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is a R.E.P. and has been approved by PMI for PDUs
Overview Day 1Day 2Hotel & TravelDownload PDFSponsorshipPress Pass Request Brochure
is a R.E.P. and has been approved by PMI for PDUs
Day 1 | Day 2 | Download Brochure
Thursday, December 9, 2010
7:00 am Sponsored Breakfast (Sponsorship Opportunity Available) or Morning Coffee
8:00 Chairperson’s Day Two Welcome
OPTIMIZING PROJECT PERFORMANCE AND MITIGATING RISK
8:05 Critical Chain Concepts for Optimizing Clinical Trials
Andreas Scherer, Ph.D., General Manager, ProChain Solutions, Inc.
Dr. Scherer will first cover the key principles of the Critical Chain methodology as well as the basics of buffer management. He will review the usage of Critical Chain on the team level. Towards the end of this element we will discuss some advanced topics (executive sponsorship, sustainability, scalability, and change management). Second, Dr. Scherer will present how Critical Chain can improve the execution of projects managing clinical study teams. Third and finally, there will be a Q&A session. Participants will be given the opportunity to have a more in-depth dialog with the speaker.
8:45 From Chaos to Clockwork:Sponsored byManaging Your Way to Clinical Success in the Drug Development Process
Greg Kain, Manager, Project Planning & Execution, Integrated Project Management Company, Inc.
Facing the complexity of a clinical trial can be daunting. Activities such as site selection, patient recruitment, data collection, and regulatory submission necessitate the highest degree of accuracy under a tight timeframe. Not only must you coordinate all players and activities across the drug development process and problem-solving as you go, you must build in contingency planning to buttress against potential risks. This session will use a case study focusing on a fledgling biotech firm, to illustrate the challenges of and techniques for managing a constellation of activities, resulting in a successful NDA submission. As companies build in contingency plans to guard against potential risks, it is important to consider:
9:25 Measure and Deliver Maximum Performance of Your Clinical Trial Methodology
Yan Cardineau, Program Director, PDP & PMO, R&D & Clinical Research, Medtronic Cardiovascular
History suggests that most trials will be late and over budget. How do you create a system that improves your likelihood of success? How do you apply the body of knowledge from other industries to the unique environment of clinical trials? Success relies on the Clinical Trial Methodology and Framework. It is a collection of proven techniques for delivering improved project performance, including pipeline management and project management. It is important for executives and clinical leaders to understand and recognize the importance of governance and disciplined execution. It is also important to properly scale the methodology to the size and complexity of the trials you run. The audience will get a practical of perspectives and tools for improving performance and their bottom line.
10:05 Networking Coffee Break and Exhibit Viewing
10:25 Variable Billing vs. Fixed-Price Models – How Does Your Clinical Trial Stand to Gain?
Chris Porter, COO, Clinipace Worldwide
The same economic pressures that have been forcing many professional industries such as legal, accounting, and consultancy to alter their billing practices are bearing down on CROs as well. The dynamics of billing by the hour are now proving to be counterproductive to the achievement of mutual goals by CROs and research sponsors. In this session, we’ll examine some of the drivers that are pushing aside traditional ways of billing. More often than not, the primary selection driver for many large CROs lacking differentiation is price. When the best price is all that is required to win a deal, there is an added incentive to bid low to win the job. And when a low bid is truly unrealistic, it opens the door to future scope changes and change fees. Emerging companies are looking for innovative ways to stretch their budgets, gain some stability in uncertain economic times, and mitigate risk. Many are turning to CROs that actively embrace new ways of doing business, such as incorporating electronic data capture, just-in-time monitoring, and strategic partnering. These innovative approaches are making it possible to swing the billing pendulum in the other direction — to a fixed price model. In this session, we’ll examine some of the drivers that are pushing aside traditional ways of billing, including:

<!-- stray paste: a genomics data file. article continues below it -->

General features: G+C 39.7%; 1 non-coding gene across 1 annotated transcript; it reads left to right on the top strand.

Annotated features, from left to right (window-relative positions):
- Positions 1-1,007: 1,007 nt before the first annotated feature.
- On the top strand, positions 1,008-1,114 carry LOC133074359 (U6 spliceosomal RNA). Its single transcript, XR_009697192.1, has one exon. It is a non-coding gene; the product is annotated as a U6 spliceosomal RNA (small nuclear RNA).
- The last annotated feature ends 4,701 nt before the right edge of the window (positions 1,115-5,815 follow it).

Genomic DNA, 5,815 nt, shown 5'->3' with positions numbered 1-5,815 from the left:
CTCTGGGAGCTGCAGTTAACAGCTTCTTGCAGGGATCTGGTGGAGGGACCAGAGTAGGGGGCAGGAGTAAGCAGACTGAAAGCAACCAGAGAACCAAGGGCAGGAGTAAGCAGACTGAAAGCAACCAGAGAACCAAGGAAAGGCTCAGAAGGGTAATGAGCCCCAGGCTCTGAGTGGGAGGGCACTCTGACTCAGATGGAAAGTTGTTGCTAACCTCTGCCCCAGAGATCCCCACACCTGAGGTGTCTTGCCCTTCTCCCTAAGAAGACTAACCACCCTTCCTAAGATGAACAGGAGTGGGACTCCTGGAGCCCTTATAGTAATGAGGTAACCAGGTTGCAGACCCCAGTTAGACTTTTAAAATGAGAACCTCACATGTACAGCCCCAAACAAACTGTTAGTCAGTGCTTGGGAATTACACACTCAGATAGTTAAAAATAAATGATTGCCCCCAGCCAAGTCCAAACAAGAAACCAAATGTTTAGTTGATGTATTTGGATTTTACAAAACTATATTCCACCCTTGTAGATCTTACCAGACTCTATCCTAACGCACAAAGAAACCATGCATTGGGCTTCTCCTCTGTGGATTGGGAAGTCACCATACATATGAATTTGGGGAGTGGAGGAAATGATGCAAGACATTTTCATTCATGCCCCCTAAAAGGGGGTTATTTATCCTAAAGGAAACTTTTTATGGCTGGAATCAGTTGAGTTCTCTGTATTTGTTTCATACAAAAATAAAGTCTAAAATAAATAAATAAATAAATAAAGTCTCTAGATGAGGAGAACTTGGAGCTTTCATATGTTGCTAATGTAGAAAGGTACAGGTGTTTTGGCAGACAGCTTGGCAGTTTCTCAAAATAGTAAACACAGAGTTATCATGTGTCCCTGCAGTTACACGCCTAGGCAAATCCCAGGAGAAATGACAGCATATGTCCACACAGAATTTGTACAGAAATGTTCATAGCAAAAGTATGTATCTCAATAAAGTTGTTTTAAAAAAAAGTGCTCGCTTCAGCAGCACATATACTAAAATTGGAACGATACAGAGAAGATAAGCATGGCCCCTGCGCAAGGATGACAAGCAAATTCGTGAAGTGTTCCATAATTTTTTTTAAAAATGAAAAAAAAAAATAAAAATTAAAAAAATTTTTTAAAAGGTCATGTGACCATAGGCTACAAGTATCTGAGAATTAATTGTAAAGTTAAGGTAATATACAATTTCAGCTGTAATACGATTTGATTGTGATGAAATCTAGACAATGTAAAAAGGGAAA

OPTIMIZING SITE PERFORMANCE: SPONSOR AND SITE PERSPECTIVES
11:05 Enhancing Workflow Processes between Sponsor and Site: The Site Perspective
Howard Waxman, Ph.D., Director of Research, Belmont Center for Comprehensive Treatment
Clinical trial operations can be enhanced by understanding basic barriers to start-up, enrollment, and completion. This presentation from a site perspective addresses several key issues including regulatory review, recruitment, and compliance. Audience dialogue is encouraged to bring obstacles to the surface. Often asked to give a “site perspective” on key issues at pharmaceutical conferences, your speaker will present information based on real-world reactions received at previous forums. This talk will raise key points where there is recognition by sponsors that problems can be addressed. Attendees will come away with a greater understanding of what they can do to enhance clinical trials operations.
11:45 Luncheon Presentation (Sponsorship Opportunity Available) or Lunch on Your Own
1:00 pm Avoiding the Five Top Mistakes at Study Startup
Darlene Panzitta, President, DSP Clinical Research
Study sponsors often face budget and time constraints during study startup which can lead to poor decisions that ultimately will affect the study long after the startup phase. Your speaker will identify the five common mistakes sponsors make during study startup and how these mistakes can be avoided. As clinical trials and study protocols become increasingly complex, it’s essential that sponsors and CROs work together to guarantee that clinical studies use the best strategies and tactics to run smoothly, from startup to closeout. This talk will offer actionable advice and proven strategies to avoid mistakes and conduct a smooth clinical trial. Participants will learn how to avoid these top mistakes:
1. Not starting with a final protocol